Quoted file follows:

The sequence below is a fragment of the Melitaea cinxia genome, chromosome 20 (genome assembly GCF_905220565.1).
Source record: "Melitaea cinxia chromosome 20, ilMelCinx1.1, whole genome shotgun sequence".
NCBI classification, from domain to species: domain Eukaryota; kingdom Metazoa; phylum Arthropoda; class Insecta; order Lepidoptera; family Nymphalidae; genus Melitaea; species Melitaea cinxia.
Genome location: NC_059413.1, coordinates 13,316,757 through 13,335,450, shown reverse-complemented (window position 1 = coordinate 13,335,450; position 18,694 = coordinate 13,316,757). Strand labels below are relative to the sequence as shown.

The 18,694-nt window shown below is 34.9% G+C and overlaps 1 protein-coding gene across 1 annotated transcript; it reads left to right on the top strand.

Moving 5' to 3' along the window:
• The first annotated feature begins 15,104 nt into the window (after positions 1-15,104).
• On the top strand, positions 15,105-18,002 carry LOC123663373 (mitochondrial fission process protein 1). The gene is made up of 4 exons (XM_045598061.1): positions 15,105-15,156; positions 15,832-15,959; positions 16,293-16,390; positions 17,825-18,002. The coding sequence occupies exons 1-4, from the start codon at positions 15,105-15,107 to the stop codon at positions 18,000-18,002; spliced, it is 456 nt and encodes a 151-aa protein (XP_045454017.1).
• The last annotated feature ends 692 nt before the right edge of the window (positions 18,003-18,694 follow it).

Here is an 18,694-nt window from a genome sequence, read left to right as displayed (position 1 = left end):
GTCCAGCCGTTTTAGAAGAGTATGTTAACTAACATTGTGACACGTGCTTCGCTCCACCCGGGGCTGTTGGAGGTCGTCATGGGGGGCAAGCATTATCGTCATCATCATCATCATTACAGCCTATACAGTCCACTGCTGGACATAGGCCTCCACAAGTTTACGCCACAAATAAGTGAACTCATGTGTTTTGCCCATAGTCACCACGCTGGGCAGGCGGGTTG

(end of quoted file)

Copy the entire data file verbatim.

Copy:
The sequence below is a fragment of the Melitaea cinxia genome, chromosome 20 (genome assembly GCF_905220565.1).
Source record: "Melitaea cinxia chromosome 20, ilMelCinx1.1, whole genome shotgun sequence".
NCBI classification, from domain to species: domain Eukaryota; kingdom Metazoa; phylum Arthropoda; class Insecta; order Lepidoptera; family Nymphalidae; genus Melitaea; species Melitaea cinxia.
Genome location: NC_059413.1, coordinates 13,316,757 through 13,335,450, shown reverse-complemented (window position 1 = coordinate 13,335,450; position 18,694 = coordinate 13,316,757). Strand labels below are relative to the sequence as shown.

The 18,694-nt window shown below is 34.9% G+C and overlaps 1 protein-coding gene across 1 annotated transcript; it reads left to right on the top strand.

Moving 5' to 3' along the window:
• The first annotated feature begins 15,104 nt into the window (after positions 1-15,104).
• On the top strand, positions 15,105-18,002 carry LOC123663373 (mitochondrial fission process protein 1). The gene is made up of 4 exons (XM_045598061.1): positions 15,105-15,156; positions 15,832-15,959; positions 16,293-16,390; positions 17,825-18,002. The coding sequence occupies exons 1-4, from the start codon at positions 15,105-15,107 to the stop codon at positions 18,000-18,002; spliced, it is 456 nt and encodes a 151-aa protein (XP_045454017.1).
• The last annotated feature ends 692 nt before the right edge of the window (positions 18,003-18,694 follow it).

Here is an 18,694-nt window from a genome sequence, read left to right as displayed (position 1 = left end):
GTCCAGCCGTTTTAGAAGAGTATGTTAACTAACATTGTGACACGTGCTTCGCTCCACCCGGGGCTGTTGGAGGTCGTCATGGGGGGCAAGCATTATCGTCATCATCATCATCATTACAGCCTATACAGTCCACTGCTGGACATAGGCCTCCACAAGTTTACGCCACAAATAAGTGAACTCATGTGTTTTGCCCATAGTCACCACGCTGGGCAGGCGGGTTG